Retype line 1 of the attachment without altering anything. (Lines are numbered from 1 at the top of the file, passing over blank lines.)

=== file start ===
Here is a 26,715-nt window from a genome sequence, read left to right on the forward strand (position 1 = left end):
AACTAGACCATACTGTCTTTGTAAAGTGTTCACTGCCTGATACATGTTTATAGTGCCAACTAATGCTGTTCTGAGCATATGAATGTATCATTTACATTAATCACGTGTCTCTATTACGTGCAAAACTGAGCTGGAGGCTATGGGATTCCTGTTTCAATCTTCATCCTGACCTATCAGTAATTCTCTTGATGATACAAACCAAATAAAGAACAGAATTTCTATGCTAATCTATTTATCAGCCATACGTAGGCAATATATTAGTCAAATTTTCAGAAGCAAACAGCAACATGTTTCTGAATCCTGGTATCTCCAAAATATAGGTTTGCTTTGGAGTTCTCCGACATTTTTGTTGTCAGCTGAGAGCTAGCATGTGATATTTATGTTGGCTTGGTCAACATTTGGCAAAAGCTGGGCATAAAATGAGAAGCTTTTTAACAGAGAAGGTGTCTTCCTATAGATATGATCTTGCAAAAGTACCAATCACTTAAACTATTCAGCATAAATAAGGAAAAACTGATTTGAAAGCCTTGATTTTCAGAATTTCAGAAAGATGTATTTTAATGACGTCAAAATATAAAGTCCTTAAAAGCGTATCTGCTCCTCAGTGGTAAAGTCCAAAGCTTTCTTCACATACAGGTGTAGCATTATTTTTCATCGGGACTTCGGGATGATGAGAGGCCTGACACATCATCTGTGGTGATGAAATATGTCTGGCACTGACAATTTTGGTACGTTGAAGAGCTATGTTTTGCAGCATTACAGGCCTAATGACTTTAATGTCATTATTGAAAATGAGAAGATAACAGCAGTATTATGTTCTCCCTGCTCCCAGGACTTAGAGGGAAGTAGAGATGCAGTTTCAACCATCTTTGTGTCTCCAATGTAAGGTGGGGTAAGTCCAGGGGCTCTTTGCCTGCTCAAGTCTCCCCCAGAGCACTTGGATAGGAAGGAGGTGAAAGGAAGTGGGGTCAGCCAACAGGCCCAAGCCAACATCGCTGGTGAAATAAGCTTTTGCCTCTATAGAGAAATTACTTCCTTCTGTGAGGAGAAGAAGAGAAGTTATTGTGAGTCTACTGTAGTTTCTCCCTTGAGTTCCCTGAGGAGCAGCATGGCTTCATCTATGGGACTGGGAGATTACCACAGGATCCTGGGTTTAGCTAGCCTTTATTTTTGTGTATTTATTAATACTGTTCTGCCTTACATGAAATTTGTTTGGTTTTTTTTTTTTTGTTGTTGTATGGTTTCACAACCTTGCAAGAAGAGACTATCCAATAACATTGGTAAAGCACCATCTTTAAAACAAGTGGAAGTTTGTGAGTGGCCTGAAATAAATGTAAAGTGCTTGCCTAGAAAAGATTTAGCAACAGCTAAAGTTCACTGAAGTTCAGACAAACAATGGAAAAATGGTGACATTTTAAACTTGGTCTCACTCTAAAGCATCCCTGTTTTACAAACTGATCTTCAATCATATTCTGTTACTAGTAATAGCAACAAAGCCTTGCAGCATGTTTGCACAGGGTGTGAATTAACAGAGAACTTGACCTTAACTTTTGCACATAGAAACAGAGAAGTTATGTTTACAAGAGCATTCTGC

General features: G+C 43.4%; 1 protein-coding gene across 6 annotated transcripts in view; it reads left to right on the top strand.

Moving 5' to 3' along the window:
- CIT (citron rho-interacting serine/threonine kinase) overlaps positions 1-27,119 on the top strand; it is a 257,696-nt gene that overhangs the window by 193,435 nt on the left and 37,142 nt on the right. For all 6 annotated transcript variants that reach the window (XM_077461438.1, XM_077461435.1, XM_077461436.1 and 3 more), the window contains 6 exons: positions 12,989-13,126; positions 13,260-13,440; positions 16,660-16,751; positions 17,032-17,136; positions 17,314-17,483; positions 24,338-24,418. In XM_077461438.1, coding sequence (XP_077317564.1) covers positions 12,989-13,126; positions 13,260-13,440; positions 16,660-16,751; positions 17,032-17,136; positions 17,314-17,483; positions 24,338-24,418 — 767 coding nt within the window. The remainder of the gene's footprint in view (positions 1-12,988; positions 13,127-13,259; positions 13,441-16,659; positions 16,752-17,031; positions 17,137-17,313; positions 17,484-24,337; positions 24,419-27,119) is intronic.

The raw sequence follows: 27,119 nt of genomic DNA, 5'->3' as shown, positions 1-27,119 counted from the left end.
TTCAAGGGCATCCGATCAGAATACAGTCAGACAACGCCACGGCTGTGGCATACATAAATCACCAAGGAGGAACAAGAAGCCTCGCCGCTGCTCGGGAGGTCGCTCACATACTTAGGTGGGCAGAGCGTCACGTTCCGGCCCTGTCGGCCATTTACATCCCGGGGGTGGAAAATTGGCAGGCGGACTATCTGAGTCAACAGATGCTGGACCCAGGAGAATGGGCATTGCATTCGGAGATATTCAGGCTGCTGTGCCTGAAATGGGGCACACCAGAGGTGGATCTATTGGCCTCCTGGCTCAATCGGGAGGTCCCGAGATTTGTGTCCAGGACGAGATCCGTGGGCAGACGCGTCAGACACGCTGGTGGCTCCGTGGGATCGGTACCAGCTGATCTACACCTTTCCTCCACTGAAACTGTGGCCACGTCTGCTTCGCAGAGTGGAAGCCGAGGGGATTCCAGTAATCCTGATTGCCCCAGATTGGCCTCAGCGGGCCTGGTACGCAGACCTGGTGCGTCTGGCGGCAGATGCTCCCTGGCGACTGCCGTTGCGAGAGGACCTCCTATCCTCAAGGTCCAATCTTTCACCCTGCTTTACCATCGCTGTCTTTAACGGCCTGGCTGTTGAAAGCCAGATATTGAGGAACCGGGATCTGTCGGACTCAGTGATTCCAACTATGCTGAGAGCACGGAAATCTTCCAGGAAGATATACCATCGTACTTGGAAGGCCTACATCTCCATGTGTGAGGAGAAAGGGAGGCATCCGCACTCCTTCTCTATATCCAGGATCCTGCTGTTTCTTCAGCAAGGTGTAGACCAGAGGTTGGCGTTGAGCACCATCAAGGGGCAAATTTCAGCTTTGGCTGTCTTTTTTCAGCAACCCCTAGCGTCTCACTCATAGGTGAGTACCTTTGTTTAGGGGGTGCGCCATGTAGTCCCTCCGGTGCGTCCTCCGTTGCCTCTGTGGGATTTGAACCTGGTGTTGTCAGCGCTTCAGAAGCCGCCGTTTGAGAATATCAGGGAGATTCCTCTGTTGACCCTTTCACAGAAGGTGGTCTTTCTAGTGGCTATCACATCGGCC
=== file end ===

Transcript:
Here is a 26,715-nt window from a genome sequence, read left to right on the forward strand (position 1 = left end):